PIP QI reports: a closer look at the alcohol measure and how we can help

  9 December 2021  Dr Jeannie Knapp, GP and Primary Health Care Improvement GP Adviser, NWMPHN   

Fewer than one in three patients in our region have their current alcohol consumption status recorded.

Our GP Adviser Dr Jeannie Knapp has taken a close look at how practices can use our PIP QI reports to improve their recording of patients’ alcohol consumption status.

About our PIP QI reports

North Western Melbourne Primary Health Network (NWMPHN) is continuing to provide individual quarterly PIP QI reports for any general practices in our region wanting to use data to drive improvement.

These reports are based on the 10 Measures for the Practice Incentives Program Quality Improvement (PIP QI) Incentive.

Remember: you can choose any area of data driven quality improvement for the PIP QI Incentive, as long as you are working in partnership with the PHN. The 10 Measures have been chosen as evidence-based measurements and are a good starting point for a QI activity.

In this article we take a closer look at Measure 7: Proportion of regular patients aged over 15 years old with an alcohol consumption status recorded in the previous 24 months. (Note: this means that for many patients the status must have been updated in the previous 24 months to be considered current and counted.)

Why is this important?

The consumption of alcohol is widespread within Australia and associated with many social and cultural activities. However, harmful levels of consumption are a major health issue, linked with increased risk of chronic disease, injury and premature death.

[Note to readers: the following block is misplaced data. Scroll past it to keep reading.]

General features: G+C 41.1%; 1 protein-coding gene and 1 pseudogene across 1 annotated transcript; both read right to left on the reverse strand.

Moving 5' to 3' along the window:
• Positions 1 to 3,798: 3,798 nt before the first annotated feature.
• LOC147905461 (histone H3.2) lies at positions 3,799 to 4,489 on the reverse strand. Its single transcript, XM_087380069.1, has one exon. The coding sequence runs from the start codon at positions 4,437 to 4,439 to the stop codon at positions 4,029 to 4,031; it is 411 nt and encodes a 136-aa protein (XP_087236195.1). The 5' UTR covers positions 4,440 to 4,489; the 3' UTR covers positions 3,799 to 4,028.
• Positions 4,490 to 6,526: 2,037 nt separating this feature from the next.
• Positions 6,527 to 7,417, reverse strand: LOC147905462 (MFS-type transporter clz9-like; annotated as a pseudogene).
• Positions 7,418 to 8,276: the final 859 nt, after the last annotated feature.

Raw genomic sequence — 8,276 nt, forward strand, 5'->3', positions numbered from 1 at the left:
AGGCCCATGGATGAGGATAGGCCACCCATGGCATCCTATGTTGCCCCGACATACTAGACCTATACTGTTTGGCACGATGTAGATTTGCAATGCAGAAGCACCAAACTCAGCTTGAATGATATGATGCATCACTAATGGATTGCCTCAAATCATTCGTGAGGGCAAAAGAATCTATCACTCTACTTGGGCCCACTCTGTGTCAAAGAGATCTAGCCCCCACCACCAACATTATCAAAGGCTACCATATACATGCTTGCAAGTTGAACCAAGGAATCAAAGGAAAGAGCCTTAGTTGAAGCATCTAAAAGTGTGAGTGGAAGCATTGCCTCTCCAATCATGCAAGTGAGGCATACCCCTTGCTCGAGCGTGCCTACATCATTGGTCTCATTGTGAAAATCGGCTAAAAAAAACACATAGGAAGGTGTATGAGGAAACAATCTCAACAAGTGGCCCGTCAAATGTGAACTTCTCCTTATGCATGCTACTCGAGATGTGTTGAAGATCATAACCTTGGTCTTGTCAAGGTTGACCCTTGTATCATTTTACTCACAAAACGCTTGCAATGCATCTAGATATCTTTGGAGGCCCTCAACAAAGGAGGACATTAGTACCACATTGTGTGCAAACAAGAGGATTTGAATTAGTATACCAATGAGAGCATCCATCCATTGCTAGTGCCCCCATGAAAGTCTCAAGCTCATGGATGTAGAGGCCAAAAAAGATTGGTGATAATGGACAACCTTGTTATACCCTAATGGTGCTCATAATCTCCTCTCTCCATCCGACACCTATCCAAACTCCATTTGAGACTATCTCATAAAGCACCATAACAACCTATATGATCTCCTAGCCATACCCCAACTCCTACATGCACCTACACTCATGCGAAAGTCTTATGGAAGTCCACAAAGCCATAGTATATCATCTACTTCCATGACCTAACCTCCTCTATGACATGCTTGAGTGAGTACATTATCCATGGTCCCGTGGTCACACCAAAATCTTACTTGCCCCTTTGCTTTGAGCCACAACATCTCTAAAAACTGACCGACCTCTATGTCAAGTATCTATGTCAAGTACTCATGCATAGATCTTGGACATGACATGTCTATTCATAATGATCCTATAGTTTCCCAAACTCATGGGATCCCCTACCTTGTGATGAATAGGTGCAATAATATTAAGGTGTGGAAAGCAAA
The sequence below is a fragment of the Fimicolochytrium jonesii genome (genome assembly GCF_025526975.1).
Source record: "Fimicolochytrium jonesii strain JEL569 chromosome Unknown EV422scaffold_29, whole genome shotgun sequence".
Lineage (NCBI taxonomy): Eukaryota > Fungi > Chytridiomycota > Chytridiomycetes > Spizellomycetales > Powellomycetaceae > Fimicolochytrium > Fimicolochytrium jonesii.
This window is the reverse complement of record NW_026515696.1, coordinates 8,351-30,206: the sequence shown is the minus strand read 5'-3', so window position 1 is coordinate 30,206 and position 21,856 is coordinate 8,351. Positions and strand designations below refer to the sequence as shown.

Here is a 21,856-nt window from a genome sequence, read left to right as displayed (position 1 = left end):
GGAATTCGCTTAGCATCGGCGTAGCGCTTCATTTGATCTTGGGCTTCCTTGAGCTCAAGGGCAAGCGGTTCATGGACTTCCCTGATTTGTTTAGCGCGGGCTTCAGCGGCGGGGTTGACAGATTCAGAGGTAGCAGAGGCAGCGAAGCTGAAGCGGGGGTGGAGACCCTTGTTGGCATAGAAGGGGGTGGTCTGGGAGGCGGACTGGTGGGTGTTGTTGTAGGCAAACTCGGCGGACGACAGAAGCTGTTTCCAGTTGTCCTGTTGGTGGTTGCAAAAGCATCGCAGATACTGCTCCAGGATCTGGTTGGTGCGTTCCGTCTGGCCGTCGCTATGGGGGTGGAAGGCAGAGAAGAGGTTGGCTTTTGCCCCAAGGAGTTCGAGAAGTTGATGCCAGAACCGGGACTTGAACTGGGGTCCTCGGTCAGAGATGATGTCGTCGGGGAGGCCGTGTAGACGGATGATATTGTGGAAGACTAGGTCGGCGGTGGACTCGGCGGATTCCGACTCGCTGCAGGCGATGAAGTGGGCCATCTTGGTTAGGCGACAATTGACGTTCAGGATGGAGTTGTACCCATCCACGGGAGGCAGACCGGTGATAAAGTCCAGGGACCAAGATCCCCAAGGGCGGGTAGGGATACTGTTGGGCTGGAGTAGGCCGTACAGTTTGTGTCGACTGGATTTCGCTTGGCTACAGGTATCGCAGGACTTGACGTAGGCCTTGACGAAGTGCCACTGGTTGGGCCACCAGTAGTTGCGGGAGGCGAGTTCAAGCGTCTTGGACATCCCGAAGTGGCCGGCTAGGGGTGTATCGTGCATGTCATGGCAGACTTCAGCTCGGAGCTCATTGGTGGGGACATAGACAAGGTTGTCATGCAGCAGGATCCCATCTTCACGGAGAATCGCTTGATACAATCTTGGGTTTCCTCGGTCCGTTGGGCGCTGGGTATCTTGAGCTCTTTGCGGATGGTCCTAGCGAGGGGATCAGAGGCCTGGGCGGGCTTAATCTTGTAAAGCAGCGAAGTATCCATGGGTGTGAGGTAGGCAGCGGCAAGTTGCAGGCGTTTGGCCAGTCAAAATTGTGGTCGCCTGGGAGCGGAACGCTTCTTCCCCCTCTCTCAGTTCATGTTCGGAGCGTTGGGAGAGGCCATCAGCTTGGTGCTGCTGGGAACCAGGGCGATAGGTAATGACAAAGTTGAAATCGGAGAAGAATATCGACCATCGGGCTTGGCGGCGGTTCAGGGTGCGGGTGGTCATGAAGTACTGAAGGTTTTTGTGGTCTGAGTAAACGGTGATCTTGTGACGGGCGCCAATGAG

What do the statistics say?

  • In 2018, alcohol was the fifth highest risk factor contributing to the burden of disease in Australia (4.5 per cent of the total burden).
  • 1 in 5 (21 per cent) of Australians aged 14 and over reported being a victim of an alcohol-related incident in 2019.
  • About 26 per cent of people drink more than is recommended on a single occasion, and they do this at least once each month.

Source: AIHW.

Recording of alcohol status keeps our records up to date and prompts us to have conversations about alcohol and associated risk factors with appropriate patients. This can lead to evidence-based and successful interventions.

People socialising and drinking alcohol outside a pub in Melbourne, Australia.
Alcohol use can be social – or problematic. Image: Shutterstock.

How good are we at recording this now?

In the latest data collected in the NWMPHN catchment 28.4 per cent of patients had a current alcohol consumption status recorded. If the ideal rate is 100 per cent, how do you feel about this result?

Now look at your own report.

  • How do you compare to the NWMPHN average?
  • How do you feel about your result? Is it higher or lower than you expected?
  • What are the factors unique to your practice that you think influences the result?

Is 100 per cent ever achievable? Discussing alcohol consumption can be a sensitive topic. What is a good target to aim for? 80 or 90 per cent? Think about what is achievable at your practice.

Set a goal


Make a plan of how you are going to improve your alcohol consumption status recording rates. An important step in making changes is to have an overall goal to work towards, with a definable measure.